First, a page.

Satellite navigation

A satellite navigation or satnav system is a system that uses satellites to provide autonomous geo-spatial positioning. It allows small electronic receivers to determine their location (longitude, latitude, and altitude/elevation) to high precision (within a few centimetres to metres) using time signals transmitted along a line of sight by radio from satellites. The system can be used for providing position, navigation or for tracking the position of something fitted with a receiver (satellite tracking). The signals also allow the electronic receiver to calculate the current local time to high precision, which allows time synchronisation. These uses are collectively known as Positioning, Navigation and Timing (PNT). Satnav systems operate independently of any telephonic or internet reception, though these technologies can enhance the usefulness of the positioning information generated.

The U.S. Space Force's Global Positioning System was the first global satellite navigation system and was the first to be provided as a free global service.

A satellite navigation system with global coverage may be termed a global navigation satellite system (GNSS). As of September 2020, the United States' Global Positioning System (GPS), Russia's Global Navigation Satellite System (GLONASS), China's BeiDou Navigation Satellite System,[1] and the European Union's Galileo[2] are fully operational GNSSs. Japan's Quasi-Zenith Satellite System (QZSS) is a (US) GPS satellite-based augmentation system to enhance the accuracy of GPS, with satellite navigation independent of GPS scheduled for 2023.[3] The Indian Regional Navigation Satellite System (IRNSS) plans to expand to a global version in the long term.[4]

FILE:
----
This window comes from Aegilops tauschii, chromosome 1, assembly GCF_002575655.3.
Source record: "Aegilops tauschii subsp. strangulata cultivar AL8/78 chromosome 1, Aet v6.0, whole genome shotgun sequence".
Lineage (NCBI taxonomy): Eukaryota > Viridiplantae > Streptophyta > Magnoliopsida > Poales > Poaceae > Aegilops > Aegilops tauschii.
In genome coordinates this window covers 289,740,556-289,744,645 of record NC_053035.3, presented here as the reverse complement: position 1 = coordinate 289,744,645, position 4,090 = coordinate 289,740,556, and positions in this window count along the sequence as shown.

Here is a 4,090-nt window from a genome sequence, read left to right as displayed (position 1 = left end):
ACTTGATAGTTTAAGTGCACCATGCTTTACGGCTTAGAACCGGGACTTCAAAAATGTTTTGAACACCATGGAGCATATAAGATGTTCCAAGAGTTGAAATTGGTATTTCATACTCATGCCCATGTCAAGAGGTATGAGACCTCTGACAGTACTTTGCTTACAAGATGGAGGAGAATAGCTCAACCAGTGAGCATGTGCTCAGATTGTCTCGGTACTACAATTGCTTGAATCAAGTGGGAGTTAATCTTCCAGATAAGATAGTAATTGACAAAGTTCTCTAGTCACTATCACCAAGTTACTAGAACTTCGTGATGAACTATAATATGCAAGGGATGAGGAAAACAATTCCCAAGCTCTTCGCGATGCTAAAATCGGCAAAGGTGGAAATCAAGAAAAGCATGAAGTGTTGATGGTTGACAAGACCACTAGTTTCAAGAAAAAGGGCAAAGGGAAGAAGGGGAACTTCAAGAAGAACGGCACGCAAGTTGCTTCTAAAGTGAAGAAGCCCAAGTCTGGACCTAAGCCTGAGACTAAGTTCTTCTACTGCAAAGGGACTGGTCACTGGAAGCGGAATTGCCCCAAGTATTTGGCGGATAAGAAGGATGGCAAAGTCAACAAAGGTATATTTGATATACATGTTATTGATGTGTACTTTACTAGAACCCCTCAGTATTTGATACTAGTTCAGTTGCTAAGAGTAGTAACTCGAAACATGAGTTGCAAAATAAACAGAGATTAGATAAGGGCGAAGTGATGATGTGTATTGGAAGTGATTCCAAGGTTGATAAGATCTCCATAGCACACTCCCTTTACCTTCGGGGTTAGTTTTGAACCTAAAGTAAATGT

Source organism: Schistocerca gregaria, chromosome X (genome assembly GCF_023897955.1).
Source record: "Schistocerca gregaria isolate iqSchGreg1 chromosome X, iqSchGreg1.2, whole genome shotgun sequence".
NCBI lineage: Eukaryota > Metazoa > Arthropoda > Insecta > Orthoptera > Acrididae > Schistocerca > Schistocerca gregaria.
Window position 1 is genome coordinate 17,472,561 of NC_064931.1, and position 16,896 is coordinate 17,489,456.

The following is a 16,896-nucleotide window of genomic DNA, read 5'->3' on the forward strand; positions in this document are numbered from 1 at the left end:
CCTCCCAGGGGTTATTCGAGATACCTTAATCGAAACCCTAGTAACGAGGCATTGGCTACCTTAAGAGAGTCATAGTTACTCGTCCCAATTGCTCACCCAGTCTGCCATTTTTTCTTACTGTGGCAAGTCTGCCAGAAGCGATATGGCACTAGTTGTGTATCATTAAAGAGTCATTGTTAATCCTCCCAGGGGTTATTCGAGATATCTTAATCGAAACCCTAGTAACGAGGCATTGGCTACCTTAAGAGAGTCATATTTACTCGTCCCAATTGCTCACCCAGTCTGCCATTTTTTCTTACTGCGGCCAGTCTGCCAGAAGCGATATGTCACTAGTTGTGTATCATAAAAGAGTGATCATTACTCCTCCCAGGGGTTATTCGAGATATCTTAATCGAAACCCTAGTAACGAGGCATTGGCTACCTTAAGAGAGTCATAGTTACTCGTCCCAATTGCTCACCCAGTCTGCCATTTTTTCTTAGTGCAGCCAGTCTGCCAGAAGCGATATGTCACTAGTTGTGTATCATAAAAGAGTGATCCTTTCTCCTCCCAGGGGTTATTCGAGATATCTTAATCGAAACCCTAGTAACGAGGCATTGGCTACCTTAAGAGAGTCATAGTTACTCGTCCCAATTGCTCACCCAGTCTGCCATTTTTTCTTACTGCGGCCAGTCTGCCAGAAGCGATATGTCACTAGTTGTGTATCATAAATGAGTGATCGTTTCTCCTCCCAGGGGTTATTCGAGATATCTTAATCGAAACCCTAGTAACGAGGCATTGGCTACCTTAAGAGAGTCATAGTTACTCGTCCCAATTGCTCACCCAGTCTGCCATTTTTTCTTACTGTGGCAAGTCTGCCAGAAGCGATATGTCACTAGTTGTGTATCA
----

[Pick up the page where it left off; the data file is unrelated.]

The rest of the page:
Global coverage for each system is generally achieved by a satellite constellation of 18–30 medium Earth orbit (MEO) satellites spread between several orbital planes. The actual systems vary, but all use orbital inclinations of >50° and orbital periods of roughly twelve hours (at an altitude of about 20,000 kilometres or 12,000 miles).

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